Tokach says, however, those in production agriculture who don't appreciate the value of the show ring are wrong.
“In reality, there are an awful lot of our graduate students and future leaders in the industry who get their first exposure to the swine industry in the show ring. Almost every one of our best graduate students got started with show pigs, falling in love with pigs and then getting exposed to the commercial industry.”
Not having any other swine background entering KSU, many find the commercial swine industry provides many opportunities to work with a species they really like and for a rewarding career, he notes.
Helping the commercial swine industry remains a key mission of Tokach's work in Extension. “Our goal is to get producers access to the latest information and to adopt what works for their operation to improve their profitability.” Kansas producers fund many agricultural projects to ensure that goal is met, he says.
Every effort is made to ensure that research information is applied, so the work doesn't stop when the trial is finished and the data is presented at a professional meeting.
That aligns with the swine team's written mission statement: “To be the leading swine nutrition team in developing, evaluating, implementing and disseminating the latest technology to increase profitability of pork producers,” Tokach quotes.
Kansas' nucleus of tough, independent pork producers funded the lion's share of the cost of the year-old swine research barns at the university swine farm, where college students toil daily. Those producers provide financial support to research projects and look for results they can put into practice.
“The core group of producers left in Kansas are very good producers,” Tokach remarks. “They are some of the upper-echelon people in agriculture because of their business knowledge and very progressive nature.
“Being on the fringes of the Hog Belt, in order to raise pigs profitably, these producers have focused very strongly on cost containment, and it drives our research. They don't add cost to the production system lightly.
“I have a lot of respect for our Kansas producers. Certainly, most of the younger ones have college educations, but most of the older producers have learned in the school of hard knocks, and they are very intelligent businessmen,” Tokach continues.
That drive to develop applied research attracts top graduate students, he believes. “We tell potential graduate students that if they are interested in applied research and working with producers, we may be a good place for them. But if they are interested in doing basic lab work, being in their office all day and not talking to producers, we are probably not a good place for them,” Tokach says.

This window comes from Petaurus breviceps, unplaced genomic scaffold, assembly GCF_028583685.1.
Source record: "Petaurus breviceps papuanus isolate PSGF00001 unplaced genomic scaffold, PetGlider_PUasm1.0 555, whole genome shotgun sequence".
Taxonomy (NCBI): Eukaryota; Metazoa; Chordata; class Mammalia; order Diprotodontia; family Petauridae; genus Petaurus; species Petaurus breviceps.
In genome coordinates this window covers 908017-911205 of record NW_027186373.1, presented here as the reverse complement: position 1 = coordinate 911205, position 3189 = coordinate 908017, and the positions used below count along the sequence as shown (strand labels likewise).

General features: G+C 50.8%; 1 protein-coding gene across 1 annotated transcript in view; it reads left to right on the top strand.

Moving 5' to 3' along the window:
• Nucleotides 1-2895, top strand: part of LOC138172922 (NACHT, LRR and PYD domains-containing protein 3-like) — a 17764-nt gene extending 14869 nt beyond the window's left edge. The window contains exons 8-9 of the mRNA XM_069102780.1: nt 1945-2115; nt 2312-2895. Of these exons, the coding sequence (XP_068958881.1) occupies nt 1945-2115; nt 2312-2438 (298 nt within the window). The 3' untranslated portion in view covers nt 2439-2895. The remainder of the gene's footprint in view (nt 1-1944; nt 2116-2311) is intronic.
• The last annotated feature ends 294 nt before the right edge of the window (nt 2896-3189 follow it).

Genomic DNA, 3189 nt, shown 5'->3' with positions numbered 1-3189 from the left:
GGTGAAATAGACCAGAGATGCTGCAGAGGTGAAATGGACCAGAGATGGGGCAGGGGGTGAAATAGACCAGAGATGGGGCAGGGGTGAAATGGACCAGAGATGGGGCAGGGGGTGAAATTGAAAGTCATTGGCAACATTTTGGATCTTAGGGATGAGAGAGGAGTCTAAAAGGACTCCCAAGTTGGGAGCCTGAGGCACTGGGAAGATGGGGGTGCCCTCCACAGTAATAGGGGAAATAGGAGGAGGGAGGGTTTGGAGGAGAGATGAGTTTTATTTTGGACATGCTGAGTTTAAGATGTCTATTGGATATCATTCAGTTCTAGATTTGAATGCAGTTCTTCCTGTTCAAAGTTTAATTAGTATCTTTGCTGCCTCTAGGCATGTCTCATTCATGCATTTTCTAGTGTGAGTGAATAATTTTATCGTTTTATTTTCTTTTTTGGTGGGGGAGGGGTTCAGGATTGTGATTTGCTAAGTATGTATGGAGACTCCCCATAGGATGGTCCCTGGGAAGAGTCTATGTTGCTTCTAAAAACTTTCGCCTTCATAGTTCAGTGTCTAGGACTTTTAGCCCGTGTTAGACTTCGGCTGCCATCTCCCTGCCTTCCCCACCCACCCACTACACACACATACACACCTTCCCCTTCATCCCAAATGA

Partnerships between Kansas State and commercial production systems have buttressed research. “We can partner the upfront cost, and the production systems bear a lot of the ongoing costs. We can put our knowledge and technical skills to work in areas they don't have, and they can bring forward their expertise on raising the pigs and building the barns,” Tokach explains.
“We manage the protocols for the pig trials and have weekly conference calls so we know what's going on at the sites,” he adds.
The farms benefit because they get immediate feedback on the research, and the university gets research that can be published and shared with the rest of the industry. Examples of this joint research work are arrangements with New Horizon Farms in Minnesota and J6 Farms in Kansas.
Future of Research
At the fall Leman Swine Conference (Sept. 20-21) in St. Paul, MN, Tokach will address his concerns about the future of publicly funded agricultural research. “What I am worried about is what's happened in other countries with the lack of public research and public information. We need to keep that base of research here in order to train the next generation of researchers. Peer-reviewed research is what challenges you and improves the quality of research that you do,” he observes.
The United States leads the world in agricultural research, but publicly funded research is waning, threatening the ability of universities to conduct unbiased trials. Some large commercial livestock firms, for instance, are conducting their own applied research trials and suggesting that they don't need universities to help in this effort. Tokach contends that most farm production staff don't have the expertise to properly design and conduct research trials on their own, and thus, false conclusions can be reached.